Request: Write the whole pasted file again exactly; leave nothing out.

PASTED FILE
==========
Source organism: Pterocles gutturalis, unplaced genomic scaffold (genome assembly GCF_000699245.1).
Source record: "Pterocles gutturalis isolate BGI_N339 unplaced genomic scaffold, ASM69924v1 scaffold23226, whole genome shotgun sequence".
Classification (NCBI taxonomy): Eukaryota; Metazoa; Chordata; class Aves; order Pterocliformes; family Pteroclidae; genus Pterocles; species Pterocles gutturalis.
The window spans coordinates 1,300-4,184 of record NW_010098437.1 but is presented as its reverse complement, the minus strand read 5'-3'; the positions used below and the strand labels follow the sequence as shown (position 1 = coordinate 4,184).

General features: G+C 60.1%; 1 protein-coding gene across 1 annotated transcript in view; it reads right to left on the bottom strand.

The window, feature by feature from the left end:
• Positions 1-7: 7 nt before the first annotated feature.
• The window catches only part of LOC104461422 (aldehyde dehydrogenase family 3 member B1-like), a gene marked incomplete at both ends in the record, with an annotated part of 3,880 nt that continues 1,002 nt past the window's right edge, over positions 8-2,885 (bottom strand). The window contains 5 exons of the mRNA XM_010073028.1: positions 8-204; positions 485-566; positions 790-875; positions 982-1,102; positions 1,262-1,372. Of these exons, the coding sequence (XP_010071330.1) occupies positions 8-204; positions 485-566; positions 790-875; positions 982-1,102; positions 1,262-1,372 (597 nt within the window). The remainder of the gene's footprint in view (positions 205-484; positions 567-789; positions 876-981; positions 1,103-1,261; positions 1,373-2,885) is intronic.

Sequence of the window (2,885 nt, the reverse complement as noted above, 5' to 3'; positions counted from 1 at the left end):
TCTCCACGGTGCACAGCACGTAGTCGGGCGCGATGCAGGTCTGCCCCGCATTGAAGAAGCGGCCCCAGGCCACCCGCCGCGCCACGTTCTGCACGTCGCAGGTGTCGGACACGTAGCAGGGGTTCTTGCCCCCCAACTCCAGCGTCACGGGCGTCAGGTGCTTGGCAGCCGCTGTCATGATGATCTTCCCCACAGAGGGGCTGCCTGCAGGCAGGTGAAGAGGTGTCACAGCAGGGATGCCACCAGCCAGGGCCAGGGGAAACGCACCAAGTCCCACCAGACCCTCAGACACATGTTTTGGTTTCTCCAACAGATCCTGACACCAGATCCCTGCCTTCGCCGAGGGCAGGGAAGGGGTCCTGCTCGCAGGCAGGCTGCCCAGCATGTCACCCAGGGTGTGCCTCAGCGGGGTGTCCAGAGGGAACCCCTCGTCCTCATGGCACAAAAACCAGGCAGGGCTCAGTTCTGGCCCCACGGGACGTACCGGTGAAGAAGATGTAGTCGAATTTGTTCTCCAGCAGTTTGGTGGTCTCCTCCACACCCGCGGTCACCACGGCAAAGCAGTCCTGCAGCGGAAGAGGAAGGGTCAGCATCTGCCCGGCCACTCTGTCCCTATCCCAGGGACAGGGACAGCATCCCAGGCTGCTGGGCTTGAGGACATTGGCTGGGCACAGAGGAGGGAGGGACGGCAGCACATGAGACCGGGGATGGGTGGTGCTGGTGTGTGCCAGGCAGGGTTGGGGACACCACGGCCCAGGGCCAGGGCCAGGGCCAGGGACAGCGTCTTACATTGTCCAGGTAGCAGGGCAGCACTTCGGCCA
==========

Source organism: Pterocles gutturalis, unplaced genomic scaffold (genome assembly GCF_000699245.1).
Source record: "Pterocles gutturalis isolate BGI_N339 unplaced genomic scaffold, ASM69924v1 scaffold23226, whole genome shotgun sequence".
Classification (NCBI taxonomy): Eukaryota; Metazoa; Chordata; class Aves; order Pterocliformes; family Pteroclidae; genus Pterocles; species Pterocles gutturalis.
The window spans coordinates 1,300-4,184 of record NW_010098437.1 but is presented as its reverse complement, the minus strand read 5'-3'; the positions used below and the strand labels follow the sequence as shown (position 1 = coordinate 4,184).

General features: G+C 60.1%; 1 protein-coding gene across 1 annotated transcript in view; it reads right to left on the bottom strand.

The window, feature by feature from the left end:
• Positions 1-7: 7 nt before the first annotated feature.
• The window catches only part of LOC104461422 (aldehyde dehydrogenase family 3 member B1-like), a gene marked incomplete at both ends in the record, with an annotated part of 3,880 nt that continues 1,002 nt past the window's right edge, over positions 8-2,885 (bottom strand). The window contains 5 exons of the mRNA XM_010073028.1: positions 8-204; positions 485-566; positions 790-875; positions 982-1,102; positions 1,262-1,372. Of these exons, the coding sequence (XP_010071330.1) occupies positions 8-204; positions 485-566; positions 790-875; positions 982-1,102; positions 1,262-1,372 (597 nt within the window). The remainder of the gene's footprint in view (positions 205-484; positions 567-789; positions 876-981; positions 1,103-1,261; positions 1,373-2,885) is intronic.

Sequence of the window (2,885 nt, the reverse complement as noted above, 5' to 3'; positions counted from 1 at the left end):
TCTCCACGGTGCACAGCACGTAGTCGGGCGCGATGCAGGTCTGCCCCGCATTGAAGAAGCGGCCCCAGGCCACCCGCCGCGCCACGTTCTGCACGTCGCAGGTGTCGGACACGTAGCAGGGGTTCTTGCCCCCCAACTCCAGCGTCACGGGCGTCAGGTGCTTGGCAGCCGCTGTCATGATGATCTTCCCCACAGAGGGGCTGCCTGCAGGCAGGTGAAGAGGTGTCACAGCAGGGATGCCACCAGCCAGGGCCAGGGGAAACGCACCAAGTCCCACCAGACCCTCAGACACATGTTTTGGTTTCTCCAACAGATCCTGACACCAGATCCCTGCCTTCGCCGAGGGCAGGGAAGGGGTCCTGCTCGCAGGCAGGCTGCCCAGCATGTCACCCAGGGTGTGCCTCAGCGGGGTGTCCAGAGGGAACCCCTCGTCCTCATGGCACAAAAACCAGGCAGGGCTCAGTTCTGGCCCCACGGGACGTACCGGTGAAGAAGATGTAGTCGAATTTGTTCTCCAGCAGTTTGGTGGTCTCCTCCACACCCGCGGTCACCACGGCAAAGCAGTCCTGCAGCGGAAGAGGAAGGGTCAGCATCTGCCCGGCCACTCTGTCCCTATCCCAGGGACAGGGACAGCATCCCAGGCTGCTGGGCTTGAGGACATTGGCTGGGCACAGAGGAGGGAGGGACGGCAGCACATGAGACCGGGGATGGGTGGTGCTGGTGTGTGCCAGGCAGGGTTGGGGACACCACGGCCCAGGGCCAGGGCCAGGGCCAGGGACAGCGTCTTACATTGTCCAGGTAGCAGGGCAGCACTTCGGCCA